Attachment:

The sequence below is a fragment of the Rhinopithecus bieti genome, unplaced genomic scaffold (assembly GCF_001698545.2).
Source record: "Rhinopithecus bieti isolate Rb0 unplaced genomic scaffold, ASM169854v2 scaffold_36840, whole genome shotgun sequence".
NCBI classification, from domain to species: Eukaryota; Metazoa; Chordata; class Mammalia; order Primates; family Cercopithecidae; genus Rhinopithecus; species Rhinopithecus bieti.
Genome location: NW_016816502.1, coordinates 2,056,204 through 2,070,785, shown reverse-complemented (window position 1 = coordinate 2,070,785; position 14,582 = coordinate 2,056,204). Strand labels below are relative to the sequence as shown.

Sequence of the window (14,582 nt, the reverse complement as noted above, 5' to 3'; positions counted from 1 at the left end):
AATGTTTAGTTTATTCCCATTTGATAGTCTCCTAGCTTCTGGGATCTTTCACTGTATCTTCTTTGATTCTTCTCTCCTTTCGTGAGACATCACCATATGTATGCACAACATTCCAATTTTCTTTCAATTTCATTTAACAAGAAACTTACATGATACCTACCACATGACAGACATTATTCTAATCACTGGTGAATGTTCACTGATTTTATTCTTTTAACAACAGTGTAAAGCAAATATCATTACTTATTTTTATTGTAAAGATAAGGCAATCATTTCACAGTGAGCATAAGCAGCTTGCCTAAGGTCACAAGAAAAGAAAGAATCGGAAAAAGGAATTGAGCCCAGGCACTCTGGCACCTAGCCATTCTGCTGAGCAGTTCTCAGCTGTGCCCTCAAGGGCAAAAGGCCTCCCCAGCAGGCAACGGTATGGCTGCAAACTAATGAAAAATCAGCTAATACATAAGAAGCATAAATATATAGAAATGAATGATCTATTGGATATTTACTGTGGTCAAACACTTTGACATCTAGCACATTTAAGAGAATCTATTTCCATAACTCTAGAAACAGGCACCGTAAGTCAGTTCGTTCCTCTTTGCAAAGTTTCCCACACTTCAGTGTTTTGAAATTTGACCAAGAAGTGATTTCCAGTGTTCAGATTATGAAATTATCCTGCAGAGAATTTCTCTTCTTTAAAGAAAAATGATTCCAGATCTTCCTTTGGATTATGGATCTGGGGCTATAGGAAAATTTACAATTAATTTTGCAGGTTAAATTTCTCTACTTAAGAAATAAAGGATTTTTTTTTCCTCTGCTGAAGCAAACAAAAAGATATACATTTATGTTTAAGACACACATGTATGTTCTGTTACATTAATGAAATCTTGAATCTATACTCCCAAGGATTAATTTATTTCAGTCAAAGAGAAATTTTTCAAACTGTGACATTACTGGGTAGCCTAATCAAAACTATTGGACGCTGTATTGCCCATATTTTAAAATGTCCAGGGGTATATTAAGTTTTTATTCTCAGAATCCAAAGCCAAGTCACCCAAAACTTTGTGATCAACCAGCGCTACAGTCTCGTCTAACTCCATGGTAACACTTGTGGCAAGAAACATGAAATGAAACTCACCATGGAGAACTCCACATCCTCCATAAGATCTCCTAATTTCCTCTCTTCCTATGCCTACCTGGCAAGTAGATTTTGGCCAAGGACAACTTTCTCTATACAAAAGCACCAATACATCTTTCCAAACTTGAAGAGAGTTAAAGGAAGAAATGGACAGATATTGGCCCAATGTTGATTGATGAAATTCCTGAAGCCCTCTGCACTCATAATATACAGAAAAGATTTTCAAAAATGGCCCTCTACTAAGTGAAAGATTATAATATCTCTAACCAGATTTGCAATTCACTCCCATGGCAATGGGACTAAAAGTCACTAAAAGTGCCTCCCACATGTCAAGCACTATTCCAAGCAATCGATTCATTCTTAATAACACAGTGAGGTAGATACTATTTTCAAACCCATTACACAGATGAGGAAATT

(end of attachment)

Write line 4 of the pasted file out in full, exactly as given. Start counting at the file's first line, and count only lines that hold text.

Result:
Genome location: NW_016816502.1, coordinates 2,056,204 through 2,070,785, shown reverse-complemented (window position 1 = coordinate 2,070,785; position 14,582 = coordinate 2,056,204). Strand labels below are relative to the sequence as shown.